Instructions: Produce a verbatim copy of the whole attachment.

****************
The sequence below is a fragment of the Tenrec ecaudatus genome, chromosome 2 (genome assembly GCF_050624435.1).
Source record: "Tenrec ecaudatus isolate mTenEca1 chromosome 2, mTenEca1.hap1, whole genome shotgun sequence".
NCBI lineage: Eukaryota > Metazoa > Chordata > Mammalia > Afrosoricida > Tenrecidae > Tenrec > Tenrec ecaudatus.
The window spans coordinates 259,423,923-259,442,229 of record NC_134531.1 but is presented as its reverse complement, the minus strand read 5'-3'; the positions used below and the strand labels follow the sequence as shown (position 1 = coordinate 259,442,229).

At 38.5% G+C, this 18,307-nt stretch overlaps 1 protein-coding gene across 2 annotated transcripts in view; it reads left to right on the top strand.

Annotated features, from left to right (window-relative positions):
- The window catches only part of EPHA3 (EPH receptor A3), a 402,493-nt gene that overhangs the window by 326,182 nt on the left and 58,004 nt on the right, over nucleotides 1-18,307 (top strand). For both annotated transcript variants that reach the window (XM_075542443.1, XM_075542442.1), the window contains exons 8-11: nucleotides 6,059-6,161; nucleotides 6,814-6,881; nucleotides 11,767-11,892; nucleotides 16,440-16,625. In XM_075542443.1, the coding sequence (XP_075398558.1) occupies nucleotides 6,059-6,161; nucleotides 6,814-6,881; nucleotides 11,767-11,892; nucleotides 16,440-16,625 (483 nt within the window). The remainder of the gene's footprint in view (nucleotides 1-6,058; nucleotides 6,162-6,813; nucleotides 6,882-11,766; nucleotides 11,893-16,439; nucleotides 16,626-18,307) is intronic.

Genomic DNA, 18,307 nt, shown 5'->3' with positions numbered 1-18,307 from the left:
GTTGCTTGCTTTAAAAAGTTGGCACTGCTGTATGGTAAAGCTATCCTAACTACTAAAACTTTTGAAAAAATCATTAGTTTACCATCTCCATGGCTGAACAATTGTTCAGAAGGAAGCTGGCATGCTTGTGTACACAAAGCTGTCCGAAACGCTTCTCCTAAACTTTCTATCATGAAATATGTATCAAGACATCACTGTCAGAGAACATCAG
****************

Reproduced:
The sequence below is a fragment of the Tenrec ecaudatus genome, chromosome 2 (genome assembly GCF_050624435.1).
Source record: "Tenrec ecaudatus isolate mTenEca1 chromosome 2, mTenEca1.hap1, whole genome shotgun sequence".
NCBI lineage: Eukaryota > Metazoa > Chordata > Mammalia > Afrosoricida > Tenrecidae > Tenrec > Tenrec ecaudatus.
The window spans coordinates 259,423,923-259,442,229 of record NC_134531.1 but is presented as its reverse complement, the minus strand read 5'-3'; the positions used below and the strand labels follow the sequence as shown (position 1 = coordinate 259,442,229).

At 38.5% G+C, this 18,307-nt stretch overlaps 1 protein-coding gene across 2 annotated transcripts in view; it reads left to right on the top strand.

Annotated features, from left to right (window-relative positions):
- The window catches only part of EPHA3 (EPH receptor A3), a 402,493-nt gene that overhangs the window by 326,182 nt on the left and 58,004 nt on the right, over nucleotides 1-18,307 (top strand). For both annotated transcript variants that reach the window (XM_075542443.1, XM_075542442.1), the window contains exons 8-11: nucleotides 6,059-6,161; nucleotides 6,814-6,881; nucleotides 11,767-11,892; nucleotides 16,440-16,625. In XM_075542443.1, the coding sequence (XP_075398558.1) occupies nucleotides 6,059-6,161; nucleotides 6,814-6,881; nucleotides 11,767-11,892; nucleotides 16,440-16,625 (483 nt within the window). The remainder of the gene's footprint in view (nucleotides 1-6,058; nucleotides 6,162-6,813; nucleotides 6,882-11,766; nucleotides 11,893-16,439; nucleotides 16,626-18,307) is intronic.

Genomic DNA, 18,307 nt, shown 5'->3' with positions numbered 1-18,307 from the left:
GTTGCTTGCTTTAAAAAGTTGGCACTGCTGTATGGTAAAGCTATCCTAACTACTAAAACTTTTGAAAAAATCATTAGTTTACCATCTCCATGGCTGAACAATTGTTCAGAAGGAAGCTGGCATGCTTGTGTACACAAAGCTGTCCGAAACGCTTCTCCTAAACTTTCTATCATGAAATATGTATCAAGACATCACTGTCAGAGAACATCAG